Four things you need to know about disability discrimination under the Equality Act

Much of the media attention on the Equality Act 2010 has focused on controversial areas relating to socio-economic inequality, positive action and gender pay reporting. However, the Act’s disability discrimination provisions are likely to have much more impact on day-to-day working life.

With the coalition Government having announced that it is to implement the Equality Act from October 2010 onwards, we set out the top four things you need to know about changes to the law on disability discrimination under the Act.

  1. The new definition of direct discrimination – less favourable treatment “because of” the protected characteristic of disability – is wide enough to cover discrimination by association. So, for example, if an employee was refused a job because he or she had a disabled child, this would be direct discrimination. The employer’s treatment of the claimant would be “because of” the protected characteristic of disability, albeit the child’s rather than the claimant’s.

  2. The Act introduces a new form of disability discrimination – discrimination “arising from” a disability. This dispenses with any need for a comparator. It simply requires that the claimant has been treated “unfavourably because of something arising in consequence” of his or her disability. For this type of discrimination to occur, the employer has to know, or reasonably be expected to know, that the employee has the disability in question.

    The Government Equalities Office guidance gives the example of a disabled employee who, because of his or her disability, has to take more time off than other employees. If the employer treats the employee less favourably because of this, this will be unfavourable treatment because of something – the absence – arising in consequence of the employee’s disability.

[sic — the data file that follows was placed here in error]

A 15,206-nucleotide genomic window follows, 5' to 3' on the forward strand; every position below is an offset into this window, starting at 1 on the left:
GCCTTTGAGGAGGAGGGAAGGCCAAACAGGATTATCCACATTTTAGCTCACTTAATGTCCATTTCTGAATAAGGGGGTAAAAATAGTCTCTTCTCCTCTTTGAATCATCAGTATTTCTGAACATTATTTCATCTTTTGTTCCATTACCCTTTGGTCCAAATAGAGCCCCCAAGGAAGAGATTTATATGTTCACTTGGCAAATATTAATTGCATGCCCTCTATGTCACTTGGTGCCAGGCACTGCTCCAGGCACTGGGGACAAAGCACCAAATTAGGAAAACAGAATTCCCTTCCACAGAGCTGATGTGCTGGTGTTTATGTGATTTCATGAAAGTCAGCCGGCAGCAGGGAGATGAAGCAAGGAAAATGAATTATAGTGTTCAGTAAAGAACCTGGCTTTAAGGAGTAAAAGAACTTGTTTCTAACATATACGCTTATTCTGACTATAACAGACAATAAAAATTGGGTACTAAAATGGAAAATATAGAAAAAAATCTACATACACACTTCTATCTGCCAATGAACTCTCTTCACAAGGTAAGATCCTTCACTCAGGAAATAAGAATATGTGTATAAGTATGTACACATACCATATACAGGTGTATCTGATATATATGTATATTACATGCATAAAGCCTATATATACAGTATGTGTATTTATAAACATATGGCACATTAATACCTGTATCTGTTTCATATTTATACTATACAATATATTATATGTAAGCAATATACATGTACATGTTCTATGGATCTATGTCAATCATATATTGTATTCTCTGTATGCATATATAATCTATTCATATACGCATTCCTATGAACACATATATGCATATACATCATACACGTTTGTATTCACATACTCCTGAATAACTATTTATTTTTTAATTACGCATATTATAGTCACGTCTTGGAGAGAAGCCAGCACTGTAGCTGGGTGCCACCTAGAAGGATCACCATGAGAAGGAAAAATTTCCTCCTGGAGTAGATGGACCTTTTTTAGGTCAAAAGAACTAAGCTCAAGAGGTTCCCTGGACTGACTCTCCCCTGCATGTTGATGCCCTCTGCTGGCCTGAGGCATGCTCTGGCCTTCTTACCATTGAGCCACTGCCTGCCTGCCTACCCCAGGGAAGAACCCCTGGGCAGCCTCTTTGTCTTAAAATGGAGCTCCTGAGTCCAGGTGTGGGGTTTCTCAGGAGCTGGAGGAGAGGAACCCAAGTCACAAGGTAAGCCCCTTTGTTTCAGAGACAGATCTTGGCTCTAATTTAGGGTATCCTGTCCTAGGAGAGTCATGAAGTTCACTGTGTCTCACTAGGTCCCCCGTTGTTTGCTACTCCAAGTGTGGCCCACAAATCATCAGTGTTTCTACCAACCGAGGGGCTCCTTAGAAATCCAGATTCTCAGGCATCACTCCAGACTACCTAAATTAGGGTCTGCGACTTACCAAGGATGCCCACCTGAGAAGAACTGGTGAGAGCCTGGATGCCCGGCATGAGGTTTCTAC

3. At present, to receive protection from disability discrimination, individuals must show that they have a physical or mental impairment that has a substantial and long-term adverse effect on their ability to carry out normal day-to-day activities. An impairment is taken as having such an effect only if it affects one of eight capacities: mobility; manual dexterity; physical coordination; continence; ability to lift, carry or otherwise move everyday objects; speech, hearing or eyesight; memory or ability to concentrate, learn or understand; and perception of the risk of physical danger.

    This list of capacities is removed under the Equality Act, leaving tribunals to make a common-sense decision about whether or not a particular impairment has a substantial effect on day-to-day activities. The Government Equalities Office guidance states that this will make it “easier for someone to show that they have difficulty carrying out their day-to-day activities, and therefore that they come under the definition of ‘disabled person’”.

  4. The Act makes it unlawful for an employer (or any recruitment agency or consultant) to “ask about the health” of a job applicant before offering work to, or shortlisting, the applicant. If the employer asks an unlawful question about health during the recruitment process, and the applicant does not get the job, in any subsequent disability discrimination claim the burden of proof will be on the employer to show that there was no discrimination.

    Both written and oral questions are outlawed by the provision, so those conducting job interviews will have to be careful to avoid the subject of health or fitness. And the provision is not limited to questions directed at the job applicant. A request for a reference sent before a job offer is made must also avoid asking questions that contravene the provision.

For more detailed guidance on the practical impact of the new disability provisions on the workplace, as well as information on the areas where the drafting of the Equality Act is likely to result in uncertainty for employers, become a member of Personnel Today Plus and read this article in full. Sign up for free.


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